UKTC Archive

RE: Vancouver storm

Subject: RE: Vancouver storm
From: elsteadbysea@xxxxxxxxxxx.com
Date: Nov 17 2021 14:00:59
A bit worrying but 2 m in a day, is that really possible 83 millimetres an 
hour?
I have a friend in the Rockies who I am trying to contact.

Phillip

-----Original Message-----
From: uktc-request@xxxxxx.tree-care.info <uktc-request@xxxxxx.tree-care.info> 
On Behalf Of Michael Richardson
Sent: 17 November 2021 13:44
To: UK Tree Care <uktc@xxxxxx.tree-care.info>
Subject: Re: Vancouver storm

For those that do not know the west coast of Canada has had the largest 
downpour of rain ever known to the area.  Over 2 m of rain fell in a day.

Highway, roads, railroads, infrastructure etc., have been washed away, homes 
and buildings flooded, and landslides have trapped people on highways etc.  
Vancouver has been cut off from the rest of Canada and the main trucking 
routes and the rail lines from the port are gone.  People are being rescued 
by boat, helicopter and others wading through water.

I know that Julian Dunster is fine but lives have been lost and homes and 
livelihoods destroyed.

M

Michael Richardson B.Sc.F., BCMA
Ontario MTCU Qualified Arborist
Richardson Tree Care
Richardsontreecare.ca
613-475-2877
800-769-9183

  <http://www.richardsontreecare.ca/images/Tree_Doc_logo_email.png>



On Wed, Nov 17, 2021 at 2:59 AM Jim Quaife <jq@xxxxxxxxxxxxxxxxx.co.uk>
wrote:

A long way from you Michael but this type of event is no longer a rarity.
For those with resources it is bad enough, but for those who are 
struggling anyway it is a disaster.
Jim

-----Original Message-----
From: uktc-request@xxxxxx.tree-care.info [mailto:
uktc-request@xxxxxx.tree-care.info] On Behalf Of Michael Richardson
Sent: 15 November 2021 23:01
To: UK Tree Care
Subject: Re: Appraisal of Trees for Cultural Values

An amazing statement as appraisal of trees has been occurring for 6 
decades in NOrth America and there are methodologies developed in 
multiple countries.

Wayne, for once why don't you do some reading before telling all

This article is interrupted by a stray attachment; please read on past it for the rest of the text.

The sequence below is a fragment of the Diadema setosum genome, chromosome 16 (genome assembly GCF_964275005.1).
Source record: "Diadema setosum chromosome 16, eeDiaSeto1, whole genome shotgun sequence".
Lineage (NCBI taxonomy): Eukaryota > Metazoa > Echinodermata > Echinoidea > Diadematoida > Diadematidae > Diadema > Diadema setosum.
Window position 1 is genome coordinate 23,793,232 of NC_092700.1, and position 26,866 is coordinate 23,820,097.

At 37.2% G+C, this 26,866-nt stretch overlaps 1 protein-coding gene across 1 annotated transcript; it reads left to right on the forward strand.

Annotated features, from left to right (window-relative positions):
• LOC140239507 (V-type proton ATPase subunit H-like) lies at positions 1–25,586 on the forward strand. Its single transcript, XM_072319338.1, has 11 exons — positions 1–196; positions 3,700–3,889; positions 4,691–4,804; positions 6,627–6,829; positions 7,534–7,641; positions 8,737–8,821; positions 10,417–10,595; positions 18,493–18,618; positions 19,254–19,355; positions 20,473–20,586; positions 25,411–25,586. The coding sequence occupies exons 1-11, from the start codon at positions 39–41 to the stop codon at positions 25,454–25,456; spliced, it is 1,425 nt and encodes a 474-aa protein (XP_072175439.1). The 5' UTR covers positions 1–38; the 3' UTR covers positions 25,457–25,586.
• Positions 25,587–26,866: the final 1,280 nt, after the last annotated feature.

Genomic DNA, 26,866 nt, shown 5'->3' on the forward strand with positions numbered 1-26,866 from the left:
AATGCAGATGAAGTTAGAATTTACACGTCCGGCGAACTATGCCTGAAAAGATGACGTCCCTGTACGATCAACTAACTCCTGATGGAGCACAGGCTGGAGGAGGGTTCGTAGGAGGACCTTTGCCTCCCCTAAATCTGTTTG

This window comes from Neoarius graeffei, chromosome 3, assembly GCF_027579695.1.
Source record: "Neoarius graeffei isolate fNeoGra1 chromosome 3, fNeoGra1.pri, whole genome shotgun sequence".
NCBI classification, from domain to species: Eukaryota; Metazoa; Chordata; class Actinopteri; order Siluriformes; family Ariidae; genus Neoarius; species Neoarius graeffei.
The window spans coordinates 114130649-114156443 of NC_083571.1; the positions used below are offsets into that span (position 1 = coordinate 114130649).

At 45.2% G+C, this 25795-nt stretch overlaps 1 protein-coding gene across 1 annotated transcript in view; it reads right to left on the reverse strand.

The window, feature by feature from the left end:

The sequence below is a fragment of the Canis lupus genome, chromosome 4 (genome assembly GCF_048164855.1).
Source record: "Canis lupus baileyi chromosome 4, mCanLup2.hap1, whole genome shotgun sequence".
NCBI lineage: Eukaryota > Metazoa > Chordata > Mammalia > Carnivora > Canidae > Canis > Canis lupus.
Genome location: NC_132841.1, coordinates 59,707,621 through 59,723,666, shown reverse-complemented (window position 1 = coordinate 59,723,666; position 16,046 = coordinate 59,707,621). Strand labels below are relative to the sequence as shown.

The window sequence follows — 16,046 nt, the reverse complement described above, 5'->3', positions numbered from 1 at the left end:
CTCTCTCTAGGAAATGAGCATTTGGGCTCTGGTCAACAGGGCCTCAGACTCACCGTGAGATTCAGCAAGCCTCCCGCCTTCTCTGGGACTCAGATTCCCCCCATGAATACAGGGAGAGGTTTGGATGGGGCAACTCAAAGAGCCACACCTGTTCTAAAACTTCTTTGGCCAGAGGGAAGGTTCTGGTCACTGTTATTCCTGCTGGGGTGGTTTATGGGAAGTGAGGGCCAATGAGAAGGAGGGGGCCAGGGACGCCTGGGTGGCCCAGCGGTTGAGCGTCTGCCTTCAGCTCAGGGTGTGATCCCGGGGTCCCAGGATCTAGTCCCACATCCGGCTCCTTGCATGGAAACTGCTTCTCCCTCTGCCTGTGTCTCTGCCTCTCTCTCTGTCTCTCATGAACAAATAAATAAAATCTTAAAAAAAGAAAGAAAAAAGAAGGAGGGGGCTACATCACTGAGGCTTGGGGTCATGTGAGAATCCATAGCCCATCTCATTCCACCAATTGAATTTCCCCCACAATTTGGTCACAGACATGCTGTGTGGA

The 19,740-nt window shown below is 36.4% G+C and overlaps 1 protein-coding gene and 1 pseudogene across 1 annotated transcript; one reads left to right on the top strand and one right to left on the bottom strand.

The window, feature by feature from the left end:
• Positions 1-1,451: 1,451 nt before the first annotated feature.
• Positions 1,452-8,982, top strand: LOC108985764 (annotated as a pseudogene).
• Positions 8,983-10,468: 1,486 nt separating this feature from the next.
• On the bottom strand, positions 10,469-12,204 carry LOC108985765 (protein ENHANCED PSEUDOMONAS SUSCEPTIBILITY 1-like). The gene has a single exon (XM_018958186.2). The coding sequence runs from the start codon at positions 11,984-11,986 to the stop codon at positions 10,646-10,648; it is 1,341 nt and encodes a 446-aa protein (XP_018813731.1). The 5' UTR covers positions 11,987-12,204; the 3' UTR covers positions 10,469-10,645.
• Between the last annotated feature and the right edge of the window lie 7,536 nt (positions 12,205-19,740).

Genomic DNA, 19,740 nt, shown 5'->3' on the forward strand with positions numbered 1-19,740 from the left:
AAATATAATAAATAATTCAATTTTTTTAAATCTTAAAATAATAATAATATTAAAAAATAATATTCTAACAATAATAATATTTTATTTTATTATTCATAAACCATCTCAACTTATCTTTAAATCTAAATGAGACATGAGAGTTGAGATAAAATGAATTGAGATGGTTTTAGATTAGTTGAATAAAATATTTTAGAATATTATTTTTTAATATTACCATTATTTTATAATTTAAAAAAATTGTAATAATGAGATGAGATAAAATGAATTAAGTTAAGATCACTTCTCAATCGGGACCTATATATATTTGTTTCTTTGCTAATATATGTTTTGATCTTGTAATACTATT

arborists they are drawing conclusions on little or no objective evidence.


Michael Richardson B.Sc.F., BCMA
Ontario MTCU Qualified Arborist
Richardson Tree Care
Richardsontreecare.ca
613-475-2877
800-769-9183

  <http://www.richardsontreecare.ca/images/Tree_Doc_logo_email.png>



On Mon, Nov 15, 2021 at 3:41 PM Wayne Tyson <wt750mv@xxxxxx.com> wrote:

A careful rereading of what I said ( I quite agree that it is the job of
  the tree professional to make a determination of relevant facts, 
and leave
  it to those involved to decide about the monetary value. The same 
is
true
  in the realm of tree condition assessment.) should establish that 
I was making no such point. That is, the tree professional who 
strays into the swamps of placing a monetary value upon a tree is 
drawing a conclusion based on little or no objective evidence is 
speculating as is one who is declaring a tree's condition to be "safe."

WT

On Sun, Nov 14, 2021 at 10:06 PM Russ Carlson <thearborist@xxxx.com>
wrote:

[Text converted from HTML]
No, Wayne, tree valuation and tree condition are not the same, and 
the assessments are not much alike beyond that they are both 
subjective
(but
not arbitrary, when done properly).

Valuation or appraisal is a process of approximating a monetary 
value
for
some object (or concept) that provides benefits of some sort to 
the owner/user. In cases of manufactured or created objects, such 
as buildings, machines, artwork, and even businesses. We have 
various methods of estimating that value, the purpose being to 
reduce those
sets
of values to a common monetary unit. How many loaves of bread is